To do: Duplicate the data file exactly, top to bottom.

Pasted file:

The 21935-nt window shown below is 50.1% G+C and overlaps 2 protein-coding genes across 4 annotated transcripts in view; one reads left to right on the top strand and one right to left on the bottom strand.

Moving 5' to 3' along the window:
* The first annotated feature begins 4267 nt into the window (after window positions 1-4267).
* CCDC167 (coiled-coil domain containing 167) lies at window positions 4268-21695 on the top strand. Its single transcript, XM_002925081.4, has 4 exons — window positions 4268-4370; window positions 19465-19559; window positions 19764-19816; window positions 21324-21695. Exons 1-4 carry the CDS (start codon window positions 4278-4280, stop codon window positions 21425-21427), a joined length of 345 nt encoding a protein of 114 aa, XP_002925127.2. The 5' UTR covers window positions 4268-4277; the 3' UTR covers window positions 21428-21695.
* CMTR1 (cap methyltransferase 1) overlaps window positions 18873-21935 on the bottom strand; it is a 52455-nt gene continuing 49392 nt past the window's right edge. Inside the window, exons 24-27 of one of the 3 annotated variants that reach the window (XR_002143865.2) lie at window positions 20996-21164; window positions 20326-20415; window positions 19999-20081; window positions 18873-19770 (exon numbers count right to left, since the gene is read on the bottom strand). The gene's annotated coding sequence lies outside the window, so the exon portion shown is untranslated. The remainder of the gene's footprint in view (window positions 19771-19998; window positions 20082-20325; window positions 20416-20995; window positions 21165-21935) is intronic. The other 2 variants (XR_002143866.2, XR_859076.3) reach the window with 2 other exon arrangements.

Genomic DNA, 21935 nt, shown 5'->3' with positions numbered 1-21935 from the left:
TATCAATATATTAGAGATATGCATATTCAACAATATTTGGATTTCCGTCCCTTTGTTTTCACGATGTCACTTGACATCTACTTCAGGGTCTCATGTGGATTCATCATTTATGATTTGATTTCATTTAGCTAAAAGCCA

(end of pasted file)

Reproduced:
The 21935-nt window shown below is 50.1% G+C and overlaps 2 protein-coding genes across 4 annotated transcripts in view; one reads left to right on the top strand and one right to left on the bottom strand.

Moving 5' to 3' along the window:
* The first annotated feature begins 4267 nt into the window (after window positions 1-4267).
* CCDC167 (coiled-coil domain containing 167) lies at window positions 4268-21695 on the top strand. Its single transcript, XM_002925081.4, has 4 exons — window positions 4268-4370; window positions 19465-19559; window positions 19764-19816; window positions 21324-21695. Exons 1-4 carry the CDS (start codon window positions 4278-4280, stop codon window positions 21425-21427), a joined length of 345 nt encoding a protein of 114 aa, XP_002925127.2. The 5' UTR covers window positions 4268-4277; the 3' UTR covers window positions 21428-21695.
* CMTR1 (cap methyltransferase 1) overlaps window positions 18873-21935 on the bottom strand; it is a 52455-nt gene continuing 49392 nt past the window's right edge. Inside the window, exons 24-27 of one of the 3 annotated variants that reach the window (XR_002143865.2) lie at window positions 20996-21164; window positions 20326-20415; window positions 19999-20081; window positions 18873-19770 (exon numbers count right to left, since the gene is read on the bottom strand). The gene's annotated coding sequence lies outside the window, so the exon portion shown is untranslated. The remainder of the gene's footprint in view (window positions 19771-19998; window positions 20082-20325; window positions 20416-20995; window positions 21165-21935) is intronic. The other 2 variants (XR_002143866.2, XR_859076.3) reach the window with 2 other exon arrangements.

Genomic DNA, 21935 nt, shown 5'->3' with positions numbered 1-21935 from the left:
TATCAATATATTAGAGATATGCATATTCAACAATATTTGGATTTCCGTCCCTTTGTTTTCACGATGTCACTTGACATCTACTTCAGGGTCTCATGTGGATTCATCATTTATGATTTGATTTCATTTAGCTAAAAGCCA